How many scooterists and scooter owners and riders are there In The Deep Six?
Currently, Tony Barbados is the only scooter owner in the band. He’s got two immaculate vintage Lambrettas, and a vintage 60s Jaguar car.
What are your highlights so far for The Deep Six?
There’s been quite a few in a relatively short time — for example our first gig, at 100 Club, London, on March 11, 2016. We were on the same bill as The Scene, Squire and Chords UK. Five days later we signed to Heavy Soul. We’ve supported From The Jam on a few shows, as well as Secret Affair and The Scene for Mods Mayday at 100 Club May last year. March Of The Mods in Stoke, Tamworth and Birmingham, March also this year. Morecambe Modfest On The Beach was a really good experience, alongside Secret Affair, The Lambrettas and MC Jenny Belle-Star, as was more recently Ribble Valley Mod Weekender. Something of a cameo appearance in Tony Beesley’s book Mojo Talkin’ was both a highlight and a surprise. Our debut album, Introducing, going for a second press run after the first run sold out in a couple of weeks. We’re overwhelmed by the amount of support we’ve had, it really has been amazing. In November, we had a support slot with From The Jam on their 35th anniversary tour of the album The Gift at the 02 Institute in Birmingham. Of course, they were doing the hits as well as all the tracks on The Gift.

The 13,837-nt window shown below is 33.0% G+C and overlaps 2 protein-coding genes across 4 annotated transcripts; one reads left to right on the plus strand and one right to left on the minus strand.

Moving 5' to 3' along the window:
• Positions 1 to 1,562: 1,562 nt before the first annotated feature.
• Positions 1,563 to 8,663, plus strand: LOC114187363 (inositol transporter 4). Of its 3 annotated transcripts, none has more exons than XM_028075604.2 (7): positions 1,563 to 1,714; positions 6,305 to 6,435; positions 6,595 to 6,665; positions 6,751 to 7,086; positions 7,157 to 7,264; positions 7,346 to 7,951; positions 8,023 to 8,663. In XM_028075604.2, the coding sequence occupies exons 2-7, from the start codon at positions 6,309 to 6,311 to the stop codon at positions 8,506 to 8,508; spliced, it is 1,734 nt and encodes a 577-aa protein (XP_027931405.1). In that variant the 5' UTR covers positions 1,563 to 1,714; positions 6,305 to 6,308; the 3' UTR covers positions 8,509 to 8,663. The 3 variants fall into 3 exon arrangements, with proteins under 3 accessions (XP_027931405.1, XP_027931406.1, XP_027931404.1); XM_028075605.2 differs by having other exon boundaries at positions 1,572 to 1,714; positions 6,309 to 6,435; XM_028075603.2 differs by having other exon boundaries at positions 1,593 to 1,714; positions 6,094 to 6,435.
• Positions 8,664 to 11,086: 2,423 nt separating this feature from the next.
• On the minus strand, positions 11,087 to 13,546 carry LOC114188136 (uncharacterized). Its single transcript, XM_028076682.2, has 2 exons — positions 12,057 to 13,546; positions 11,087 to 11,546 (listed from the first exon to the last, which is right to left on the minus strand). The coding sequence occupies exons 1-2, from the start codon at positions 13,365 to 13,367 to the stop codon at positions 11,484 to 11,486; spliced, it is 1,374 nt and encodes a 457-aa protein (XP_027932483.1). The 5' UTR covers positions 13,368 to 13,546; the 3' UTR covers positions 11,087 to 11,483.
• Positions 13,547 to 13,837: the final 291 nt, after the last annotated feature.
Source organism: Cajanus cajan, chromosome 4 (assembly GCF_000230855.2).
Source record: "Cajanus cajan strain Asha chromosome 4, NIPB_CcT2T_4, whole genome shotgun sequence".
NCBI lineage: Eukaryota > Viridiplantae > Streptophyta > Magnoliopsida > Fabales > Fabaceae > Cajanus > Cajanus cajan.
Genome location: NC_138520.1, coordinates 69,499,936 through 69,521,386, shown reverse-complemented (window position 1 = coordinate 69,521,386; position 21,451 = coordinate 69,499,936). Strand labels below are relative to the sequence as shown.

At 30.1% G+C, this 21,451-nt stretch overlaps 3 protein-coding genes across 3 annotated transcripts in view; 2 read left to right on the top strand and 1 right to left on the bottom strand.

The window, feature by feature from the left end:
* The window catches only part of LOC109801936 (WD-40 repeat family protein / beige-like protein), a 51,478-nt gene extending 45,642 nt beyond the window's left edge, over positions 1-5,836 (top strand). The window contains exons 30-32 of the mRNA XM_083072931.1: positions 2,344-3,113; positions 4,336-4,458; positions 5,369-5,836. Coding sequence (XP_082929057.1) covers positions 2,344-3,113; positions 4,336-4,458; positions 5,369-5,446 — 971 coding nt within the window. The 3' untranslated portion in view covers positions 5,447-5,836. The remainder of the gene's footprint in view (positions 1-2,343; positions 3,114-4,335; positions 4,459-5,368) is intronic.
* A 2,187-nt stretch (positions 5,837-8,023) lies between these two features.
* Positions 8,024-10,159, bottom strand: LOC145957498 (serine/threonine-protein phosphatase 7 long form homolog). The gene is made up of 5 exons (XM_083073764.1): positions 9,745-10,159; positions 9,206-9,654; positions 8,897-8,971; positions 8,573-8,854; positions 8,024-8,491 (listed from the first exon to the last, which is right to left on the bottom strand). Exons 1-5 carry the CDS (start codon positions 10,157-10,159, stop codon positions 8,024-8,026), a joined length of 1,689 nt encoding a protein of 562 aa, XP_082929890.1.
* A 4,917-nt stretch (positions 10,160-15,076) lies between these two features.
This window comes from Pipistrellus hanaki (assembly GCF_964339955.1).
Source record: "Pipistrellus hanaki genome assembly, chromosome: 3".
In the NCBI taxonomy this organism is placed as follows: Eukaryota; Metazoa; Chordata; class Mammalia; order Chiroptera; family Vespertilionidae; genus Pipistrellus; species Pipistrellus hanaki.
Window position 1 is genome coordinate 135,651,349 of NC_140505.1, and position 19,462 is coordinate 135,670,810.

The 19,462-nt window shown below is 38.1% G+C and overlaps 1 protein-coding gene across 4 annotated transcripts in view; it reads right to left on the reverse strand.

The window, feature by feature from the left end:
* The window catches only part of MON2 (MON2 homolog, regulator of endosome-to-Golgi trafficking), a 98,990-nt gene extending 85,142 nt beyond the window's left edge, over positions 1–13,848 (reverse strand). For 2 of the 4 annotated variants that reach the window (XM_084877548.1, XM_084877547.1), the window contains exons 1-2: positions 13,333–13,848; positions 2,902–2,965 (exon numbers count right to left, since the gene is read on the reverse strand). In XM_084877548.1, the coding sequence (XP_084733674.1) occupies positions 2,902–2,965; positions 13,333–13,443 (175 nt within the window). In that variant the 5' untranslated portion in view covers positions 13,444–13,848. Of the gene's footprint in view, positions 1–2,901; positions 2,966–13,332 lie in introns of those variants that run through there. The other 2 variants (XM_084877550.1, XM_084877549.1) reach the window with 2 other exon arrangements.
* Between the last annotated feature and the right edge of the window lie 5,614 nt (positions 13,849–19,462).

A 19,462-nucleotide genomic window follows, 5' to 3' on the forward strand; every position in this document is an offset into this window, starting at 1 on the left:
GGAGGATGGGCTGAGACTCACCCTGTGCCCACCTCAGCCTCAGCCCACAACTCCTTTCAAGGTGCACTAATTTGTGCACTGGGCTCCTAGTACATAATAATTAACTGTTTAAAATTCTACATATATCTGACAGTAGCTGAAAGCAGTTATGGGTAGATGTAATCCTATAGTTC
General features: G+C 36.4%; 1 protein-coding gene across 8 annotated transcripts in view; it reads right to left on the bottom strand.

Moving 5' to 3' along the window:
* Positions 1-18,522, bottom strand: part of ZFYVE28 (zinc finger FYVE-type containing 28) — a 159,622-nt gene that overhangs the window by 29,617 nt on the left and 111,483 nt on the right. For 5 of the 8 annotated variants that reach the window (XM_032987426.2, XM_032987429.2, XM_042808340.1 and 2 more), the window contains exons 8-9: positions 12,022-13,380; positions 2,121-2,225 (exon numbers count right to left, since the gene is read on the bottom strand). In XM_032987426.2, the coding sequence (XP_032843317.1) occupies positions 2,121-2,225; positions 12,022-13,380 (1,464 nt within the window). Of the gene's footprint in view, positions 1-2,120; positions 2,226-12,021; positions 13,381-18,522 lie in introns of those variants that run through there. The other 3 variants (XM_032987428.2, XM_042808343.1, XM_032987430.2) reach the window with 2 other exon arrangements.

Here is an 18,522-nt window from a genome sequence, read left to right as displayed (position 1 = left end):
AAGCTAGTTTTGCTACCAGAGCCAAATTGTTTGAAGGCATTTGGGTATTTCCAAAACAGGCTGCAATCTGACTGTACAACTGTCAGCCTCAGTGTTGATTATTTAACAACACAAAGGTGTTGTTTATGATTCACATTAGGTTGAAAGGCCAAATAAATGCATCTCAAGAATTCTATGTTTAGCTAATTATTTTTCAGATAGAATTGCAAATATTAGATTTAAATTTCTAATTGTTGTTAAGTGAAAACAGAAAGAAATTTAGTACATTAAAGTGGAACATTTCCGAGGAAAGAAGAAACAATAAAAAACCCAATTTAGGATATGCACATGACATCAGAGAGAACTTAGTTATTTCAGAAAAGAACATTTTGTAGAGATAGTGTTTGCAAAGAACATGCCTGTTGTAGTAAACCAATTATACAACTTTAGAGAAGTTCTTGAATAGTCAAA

Following the success enjoyed by the band over the last year, what does the future hold next for The Deep Six?
We’re supporting Len Price 3 early this year, and have been confirmed for Music Mania July 2018, which is moving to Brighton from Worthing. We are particularly looking forward to playing alongside Stone Foundation and The Sha La La’s, among others, there. There’s some studio time booked too to record some new material and early next year work starts towards getting our second album laid down. If anyone wants to keep up to date with what’s happening with The Deep Six our Facebook page is the best way.
Photographs: Rik Bardsley and Sarge
MOD MUSIC DNA OF THE DEEP SIX – A BRIEF OVERVIEW